Tickets: The Winter program has traditionally been free, however for our Spring programs tickets are sold at the door to augment our music budget. $3.00 for adults and $1.00 for students through age 21. Senior citizens and students accompanied by an adult are admitted free.

    Concert Etiquette: The music staff respectfully requests that the following tenets of concert etiquette be observed: please remain seated during the performance, any movement should take place during applause; please keep talking and other distractions to an absolute minimum; no cell phones; hats are not allowed; appropriate posture would be appreciated so as not to cause a distraction and also to take proper care of the auditorium furnishings. Thank you for your support.

    Student ATTENDANCE at these events is REQUIRED. It is their final exam and therefore, part of their grade. Possible conflicts might be resolved if addressed early enough.


    On days that students have lessons or a band rehearsal, they should keep
    small instruments in their locked lockers. Larger instruments must be kept in the instrument storage rooms. Over the years, we have had cases of malicious mischief, and we have had instruments stolen, but these incidents are extremely rare. Please make sure that your child has a nametag and some easily identifiable marking on his or her case. Many cases look alike and can be easily confused.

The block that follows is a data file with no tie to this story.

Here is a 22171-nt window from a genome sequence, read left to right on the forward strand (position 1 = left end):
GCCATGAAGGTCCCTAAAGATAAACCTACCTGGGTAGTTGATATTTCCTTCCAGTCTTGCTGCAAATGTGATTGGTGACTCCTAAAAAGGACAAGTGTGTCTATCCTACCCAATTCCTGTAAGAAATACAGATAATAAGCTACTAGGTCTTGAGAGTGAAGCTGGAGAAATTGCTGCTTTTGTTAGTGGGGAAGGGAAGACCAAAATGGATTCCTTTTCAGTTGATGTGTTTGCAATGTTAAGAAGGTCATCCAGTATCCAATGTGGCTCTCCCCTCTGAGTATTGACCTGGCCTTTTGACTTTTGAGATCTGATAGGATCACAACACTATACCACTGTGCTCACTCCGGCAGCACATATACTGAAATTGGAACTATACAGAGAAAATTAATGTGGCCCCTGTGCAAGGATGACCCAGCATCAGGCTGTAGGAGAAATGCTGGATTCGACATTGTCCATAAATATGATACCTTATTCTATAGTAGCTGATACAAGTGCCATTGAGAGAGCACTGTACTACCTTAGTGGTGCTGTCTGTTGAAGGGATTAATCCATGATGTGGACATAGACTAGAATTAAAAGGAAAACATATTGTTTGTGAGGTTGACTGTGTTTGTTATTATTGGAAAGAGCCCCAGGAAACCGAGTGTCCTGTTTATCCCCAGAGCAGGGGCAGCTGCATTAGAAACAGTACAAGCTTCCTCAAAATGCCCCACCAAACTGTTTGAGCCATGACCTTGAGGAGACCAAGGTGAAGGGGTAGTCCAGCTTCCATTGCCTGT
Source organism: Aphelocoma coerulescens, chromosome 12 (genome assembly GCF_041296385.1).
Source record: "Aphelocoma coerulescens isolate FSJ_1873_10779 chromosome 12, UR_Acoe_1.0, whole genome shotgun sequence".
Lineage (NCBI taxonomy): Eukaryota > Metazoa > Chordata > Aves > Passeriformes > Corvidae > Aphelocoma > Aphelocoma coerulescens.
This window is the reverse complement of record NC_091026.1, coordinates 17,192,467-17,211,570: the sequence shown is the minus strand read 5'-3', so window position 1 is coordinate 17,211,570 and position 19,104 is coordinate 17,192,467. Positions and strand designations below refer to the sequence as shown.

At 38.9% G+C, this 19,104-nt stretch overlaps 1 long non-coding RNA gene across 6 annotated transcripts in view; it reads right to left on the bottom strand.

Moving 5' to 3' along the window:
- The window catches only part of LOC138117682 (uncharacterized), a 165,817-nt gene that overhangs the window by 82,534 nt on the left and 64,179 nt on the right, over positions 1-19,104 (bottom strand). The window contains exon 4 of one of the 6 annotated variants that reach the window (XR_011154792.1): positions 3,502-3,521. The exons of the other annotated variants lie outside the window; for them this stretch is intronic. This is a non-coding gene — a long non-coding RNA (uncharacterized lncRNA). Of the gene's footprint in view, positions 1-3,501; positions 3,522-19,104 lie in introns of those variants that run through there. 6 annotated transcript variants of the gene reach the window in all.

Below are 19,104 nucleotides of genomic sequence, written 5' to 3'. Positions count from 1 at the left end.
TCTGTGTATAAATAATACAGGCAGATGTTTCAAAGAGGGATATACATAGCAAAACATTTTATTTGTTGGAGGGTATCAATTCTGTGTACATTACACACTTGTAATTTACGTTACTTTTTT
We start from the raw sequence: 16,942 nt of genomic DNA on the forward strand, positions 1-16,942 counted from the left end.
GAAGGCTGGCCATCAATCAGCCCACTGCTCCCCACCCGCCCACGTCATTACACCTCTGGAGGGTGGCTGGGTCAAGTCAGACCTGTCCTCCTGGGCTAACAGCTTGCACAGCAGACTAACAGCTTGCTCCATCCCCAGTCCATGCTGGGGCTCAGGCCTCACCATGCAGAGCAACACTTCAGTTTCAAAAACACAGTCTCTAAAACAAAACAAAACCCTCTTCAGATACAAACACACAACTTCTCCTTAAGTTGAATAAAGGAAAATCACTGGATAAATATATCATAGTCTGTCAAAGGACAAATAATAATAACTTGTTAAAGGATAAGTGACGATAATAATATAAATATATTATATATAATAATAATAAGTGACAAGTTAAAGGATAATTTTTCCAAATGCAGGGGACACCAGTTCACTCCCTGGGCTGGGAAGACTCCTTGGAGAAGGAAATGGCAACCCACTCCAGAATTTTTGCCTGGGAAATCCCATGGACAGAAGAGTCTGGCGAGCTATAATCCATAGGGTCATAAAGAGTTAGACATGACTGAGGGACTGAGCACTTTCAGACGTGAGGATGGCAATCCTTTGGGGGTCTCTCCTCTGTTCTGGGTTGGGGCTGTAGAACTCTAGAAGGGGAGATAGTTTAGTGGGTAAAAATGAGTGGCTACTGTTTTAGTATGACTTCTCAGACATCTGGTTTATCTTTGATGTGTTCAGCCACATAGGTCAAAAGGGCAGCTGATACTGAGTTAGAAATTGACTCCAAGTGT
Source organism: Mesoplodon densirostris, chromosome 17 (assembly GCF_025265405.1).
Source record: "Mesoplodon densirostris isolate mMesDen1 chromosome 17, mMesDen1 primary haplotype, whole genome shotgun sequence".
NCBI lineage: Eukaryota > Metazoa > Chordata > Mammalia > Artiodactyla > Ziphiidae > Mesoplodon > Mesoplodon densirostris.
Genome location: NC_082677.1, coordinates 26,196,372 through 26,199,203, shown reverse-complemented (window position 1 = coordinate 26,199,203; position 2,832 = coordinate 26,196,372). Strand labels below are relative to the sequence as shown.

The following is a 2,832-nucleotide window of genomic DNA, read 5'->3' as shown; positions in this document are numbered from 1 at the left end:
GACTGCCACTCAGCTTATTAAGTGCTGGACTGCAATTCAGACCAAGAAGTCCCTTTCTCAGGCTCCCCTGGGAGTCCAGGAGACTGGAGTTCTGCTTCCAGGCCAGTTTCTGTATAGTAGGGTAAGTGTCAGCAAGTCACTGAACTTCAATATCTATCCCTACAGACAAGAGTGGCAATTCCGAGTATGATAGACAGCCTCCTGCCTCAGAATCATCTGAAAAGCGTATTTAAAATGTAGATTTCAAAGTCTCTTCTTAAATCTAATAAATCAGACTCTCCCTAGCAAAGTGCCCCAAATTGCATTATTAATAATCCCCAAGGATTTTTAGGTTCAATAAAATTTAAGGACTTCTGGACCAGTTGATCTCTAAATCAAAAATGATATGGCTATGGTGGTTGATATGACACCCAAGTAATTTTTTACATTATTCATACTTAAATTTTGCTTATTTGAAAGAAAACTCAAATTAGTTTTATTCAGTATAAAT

Individual improvement, of course, is what permits a band to improve from year to year. Private lessons for each individual, though ideal, would be prohibitive for the schools. We offer group instruction to our sixth, seventh and eighth graders. Our groups range in size and variety from 14 flutes in one section, to one oboe, one tenor sax, and three baritones in another. The size, as well as diversity of these groups makes it difficult to keep the students motivated and challenged. However, the students can always supplement their regular lesson material with more advanced books of studies, technical studies, improvisation duets, popular music, or Music Minus One records, tapes, CD's or iPods.


    For some students, instrumental lessons at the middle school are great because they get out of their regular class. For others, it is a time of anxiety because they fear that they might miss something in class. As you can imagine, our students cover the whole spectrum of responses to our rotating lessons. Out of an enrollment of almost 900 students at the middle school, we have 300+ currently taking lessons on a rotating basis. The faculty and administration have always supported this procedure and know how to deal with it.

    Rotating instrumental lessons are certainly not ideal but have been widely accepted as the best method to allow student instruction during school hours. Lessons during their study halls does not work. Most of our seventh and eighth graders have only one or two study halls a week and it would be impossible to include the many different instruments involved at a time coordinated with their free period.